What is the best diagnostic index of conduction block and temporal dispersion?

Muscle Nerve. 1994 May;17(5):489-93. doi: 10.1002/mus.880170504.


In order to find the best diagnostic index of conduction block and abnormal temporal dispersion, the amplitude, duration, and area of the compound muscle action potentials (CMAP) were studied in 40 normal controls and 28 patients with acquired demyelinating neuropathies. In the normal subjects, there was a substantial difference among the various nerves in the degree of CMAP amplitude reduction and CMAP duration prolongation with proximal stimulation, and thus different criteria should be used for conduction block or abnormal temporal dispersion for a given nerve. In 28 patients with demyelinating neuropathy, 58 of 207 (28%) tested nerve segments showed nerve conduction velocity (NCV) evidence of demyelination. To identify "demyelination" in these segments, conduction block was best detected by the total area method in 71% of cases, and abnormal temporal dispersion was best by the negative-peak duration method. This study showed that the best diagnostic index for conduction block is the total area method and for abnormal temporal dispersion, the negative-peak duration method.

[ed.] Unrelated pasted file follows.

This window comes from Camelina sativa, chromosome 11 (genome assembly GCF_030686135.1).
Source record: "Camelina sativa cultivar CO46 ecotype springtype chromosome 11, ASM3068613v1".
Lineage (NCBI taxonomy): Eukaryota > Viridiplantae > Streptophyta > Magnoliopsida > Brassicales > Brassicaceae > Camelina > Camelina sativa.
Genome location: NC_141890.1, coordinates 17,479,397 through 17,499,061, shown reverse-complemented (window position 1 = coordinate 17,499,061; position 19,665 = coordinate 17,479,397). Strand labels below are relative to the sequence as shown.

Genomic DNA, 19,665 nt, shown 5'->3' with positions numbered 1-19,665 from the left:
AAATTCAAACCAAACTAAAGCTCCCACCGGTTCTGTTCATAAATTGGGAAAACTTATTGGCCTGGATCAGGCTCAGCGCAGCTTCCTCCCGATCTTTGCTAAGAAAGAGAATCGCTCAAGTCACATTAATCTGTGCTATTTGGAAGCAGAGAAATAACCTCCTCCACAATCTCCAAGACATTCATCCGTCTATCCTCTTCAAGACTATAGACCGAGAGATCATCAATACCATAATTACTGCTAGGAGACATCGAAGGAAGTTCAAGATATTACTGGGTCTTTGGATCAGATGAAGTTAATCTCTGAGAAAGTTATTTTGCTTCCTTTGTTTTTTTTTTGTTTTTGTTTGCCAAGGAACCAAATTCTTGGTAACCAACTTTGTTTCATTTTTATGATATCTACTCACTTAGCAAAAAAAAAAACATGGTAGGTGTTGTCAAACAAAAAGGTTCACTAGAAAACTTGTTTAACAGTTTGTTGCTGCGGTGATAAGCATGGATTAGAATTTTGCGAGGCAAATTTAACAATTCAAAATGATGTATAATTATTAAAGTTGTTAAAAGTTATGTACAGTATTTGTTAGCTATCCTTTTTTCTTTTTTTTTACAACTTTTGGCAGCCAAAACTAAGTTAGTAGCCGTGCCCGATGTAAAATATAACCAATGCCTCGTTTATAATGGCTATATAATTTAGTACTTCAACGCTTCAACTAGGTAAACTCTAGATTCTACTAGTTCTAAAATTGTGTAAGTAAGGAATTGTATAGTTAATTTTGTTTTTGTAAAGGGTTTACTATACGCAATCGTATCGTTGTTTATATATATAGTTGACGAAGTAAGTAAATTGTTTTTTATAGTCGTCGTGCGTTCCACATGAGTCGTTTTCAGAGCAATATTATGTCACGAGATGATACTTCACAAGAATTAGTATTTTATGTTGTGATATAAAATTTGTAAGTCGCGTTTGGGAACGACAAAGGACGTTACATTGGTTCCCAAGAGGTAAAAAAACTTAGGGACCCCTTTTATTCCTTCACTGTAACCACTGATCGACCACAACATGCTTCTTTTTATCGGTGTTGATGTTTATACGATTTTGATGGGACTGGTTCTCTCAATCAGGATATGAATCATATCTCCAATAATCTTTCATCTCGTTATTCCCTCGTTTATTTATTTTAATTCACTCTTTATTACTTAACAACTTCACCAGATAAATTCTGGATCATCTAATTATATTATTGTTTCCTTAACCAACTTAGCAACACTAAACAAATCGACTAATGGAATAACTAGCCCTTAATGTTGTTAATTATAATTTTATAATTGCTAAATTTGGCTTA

MeSH terms

  • Action Potentials / physiology
  • Adult
  • Demyelinating Diseases / physiopathology*
  • Humans
  • Middle Aged
  • Neural Conduction / physiology*
  • Peripheral Nerves / physiopathology
  • Reaction Time / physiology
  • Reference Values